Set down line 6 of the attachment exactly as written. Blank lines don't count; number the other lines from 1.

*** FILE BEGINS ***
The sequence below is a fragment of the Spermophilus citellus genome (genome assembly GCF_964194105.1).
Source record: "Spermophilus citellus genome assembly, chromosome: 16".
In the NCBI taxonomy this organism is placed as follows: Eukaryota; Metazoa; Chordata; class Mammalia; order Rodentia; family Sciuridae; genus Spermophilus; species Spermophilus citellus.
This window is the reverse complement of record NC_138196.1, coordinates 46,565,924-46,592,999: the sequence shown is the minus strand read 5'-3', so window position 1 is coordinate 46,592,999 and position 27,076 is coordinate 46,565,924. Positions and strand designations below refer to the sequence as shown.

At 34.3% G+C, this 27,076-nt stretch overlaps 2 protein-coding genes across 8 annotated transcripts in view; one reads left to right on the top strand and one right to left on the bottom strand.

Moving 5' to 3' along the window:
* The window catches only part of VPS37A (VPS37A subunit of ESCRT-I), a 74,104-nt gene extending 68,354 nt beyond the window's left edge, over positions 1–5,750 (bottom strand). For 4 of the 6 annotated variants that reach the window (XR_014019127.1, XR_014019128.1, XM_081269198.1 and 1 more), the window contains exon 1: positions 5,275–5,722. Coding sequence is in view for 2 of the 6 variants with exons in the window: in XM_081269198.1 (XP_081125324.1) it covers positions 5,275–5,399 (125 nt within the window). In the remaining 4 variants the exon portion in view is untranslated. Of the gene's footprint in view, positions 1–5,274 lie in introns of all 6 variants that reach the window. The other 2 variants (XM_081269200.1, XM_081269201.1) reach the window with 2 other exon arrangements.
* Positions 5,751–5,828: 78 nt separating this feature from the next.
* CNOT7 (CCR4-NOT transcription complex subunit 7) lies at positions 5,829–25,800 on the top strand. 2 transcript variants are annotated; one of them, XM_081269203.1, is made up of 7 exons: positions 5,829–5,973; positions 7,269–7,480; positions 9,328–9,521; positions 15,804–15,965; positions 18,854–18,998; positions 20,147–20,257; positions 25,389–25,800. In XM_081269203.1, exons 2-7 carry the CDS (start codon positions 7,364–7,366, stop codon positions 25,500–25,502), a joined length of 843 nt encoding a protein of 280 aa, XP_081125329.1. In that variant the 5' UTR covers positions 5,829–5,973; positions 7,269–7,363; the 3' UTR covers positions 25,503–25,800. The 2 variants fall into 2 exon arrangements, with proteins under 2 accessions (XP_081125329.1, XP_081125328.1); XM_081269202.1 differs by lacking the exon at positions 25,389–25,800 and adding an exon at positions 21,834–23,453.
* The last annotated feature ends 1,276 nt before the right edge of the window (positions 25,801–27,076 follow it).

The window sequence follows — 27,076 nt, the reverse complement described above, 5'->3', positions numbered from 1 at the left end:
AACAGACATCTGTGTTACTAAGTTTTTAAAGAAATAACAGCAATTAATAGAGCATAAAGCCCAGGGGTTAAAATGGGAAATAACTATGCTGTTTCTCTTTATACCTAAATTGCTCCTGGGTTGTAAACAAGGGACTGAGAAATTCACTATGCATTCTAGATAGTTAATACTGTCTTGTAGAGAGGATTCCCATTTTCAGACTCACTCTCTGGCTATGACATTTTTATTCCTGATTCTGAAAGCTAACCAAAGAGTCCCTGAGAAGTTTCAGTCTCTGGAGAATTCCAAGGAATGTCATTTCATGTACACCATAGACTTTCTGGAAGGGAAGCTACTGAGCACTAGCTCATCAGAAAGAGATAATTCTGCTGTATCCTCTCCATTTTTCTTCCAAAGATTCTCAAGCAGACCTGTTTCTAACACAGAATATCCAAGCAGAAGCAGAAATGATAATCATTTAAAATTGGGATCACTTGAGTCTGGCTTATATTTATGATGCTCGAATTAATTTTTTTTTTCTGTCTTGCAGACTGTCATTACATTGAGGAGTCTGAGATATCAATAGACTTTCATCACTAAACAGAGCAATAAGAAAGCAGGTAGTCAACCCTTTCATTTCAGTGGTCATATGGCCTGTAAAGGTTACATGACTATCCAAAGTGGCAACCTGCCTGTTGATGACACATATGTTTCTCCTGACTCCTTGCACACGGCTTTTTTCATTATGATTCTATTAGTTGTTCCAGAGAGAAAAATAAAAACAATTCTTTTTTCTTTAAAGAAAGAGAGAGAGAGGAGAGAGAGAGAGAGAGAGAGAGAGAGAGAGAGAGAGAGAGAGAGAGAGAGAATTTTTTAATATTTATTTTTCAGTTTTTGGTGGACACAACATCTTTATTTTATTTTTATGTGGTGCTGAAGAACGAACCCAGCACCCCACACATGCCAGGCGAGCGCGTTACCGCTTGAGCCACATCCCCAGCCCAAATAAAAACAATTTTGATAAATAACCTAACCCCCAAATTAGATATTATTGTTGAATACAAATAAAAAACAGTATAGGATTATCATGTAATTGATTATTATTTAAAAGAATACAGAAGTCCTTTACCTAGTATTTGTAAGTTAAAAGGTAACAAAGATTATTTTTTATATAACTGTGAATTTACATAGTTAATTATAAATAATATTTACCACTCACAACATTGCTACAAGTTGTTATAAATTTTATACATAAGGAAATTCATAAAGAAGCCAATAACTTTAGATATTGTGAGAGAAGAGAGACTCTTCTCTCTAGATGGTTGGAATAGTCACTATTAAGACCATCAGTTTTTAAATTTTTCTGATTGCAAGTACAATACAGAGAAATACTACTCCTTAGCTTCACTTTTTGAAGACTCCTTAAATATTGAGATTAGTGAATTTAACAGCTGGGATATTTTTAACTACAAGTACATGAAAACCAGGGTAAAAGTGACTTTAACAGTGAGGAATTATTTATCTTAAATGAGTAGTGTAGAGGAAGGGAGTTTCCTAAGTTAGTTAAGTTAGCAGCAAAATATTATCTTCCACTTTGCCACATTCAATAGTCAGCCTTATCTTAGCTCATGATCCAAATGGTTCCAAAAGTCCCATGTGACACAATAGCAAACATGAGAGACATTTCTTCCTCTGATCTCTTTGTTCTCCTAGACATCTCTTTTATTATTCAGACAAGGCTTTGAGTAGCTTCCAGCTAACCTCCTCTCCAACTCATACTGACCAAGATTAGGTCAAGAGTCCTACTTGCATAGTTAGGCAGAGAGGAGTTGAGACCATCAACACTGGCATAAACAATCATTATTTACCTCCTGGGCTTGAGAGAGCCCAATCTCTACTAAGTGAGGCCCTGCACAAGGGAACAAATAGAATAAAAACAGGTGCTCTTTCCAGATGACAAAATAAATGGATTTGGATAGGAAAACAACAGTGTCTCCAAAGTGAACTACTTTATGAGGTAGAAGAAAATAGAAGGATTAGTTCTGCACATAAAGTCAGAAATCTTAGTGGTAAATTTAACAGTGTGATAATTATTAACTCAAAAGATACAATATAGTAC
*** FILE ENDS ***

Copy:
Moving 5' to 3' along the window: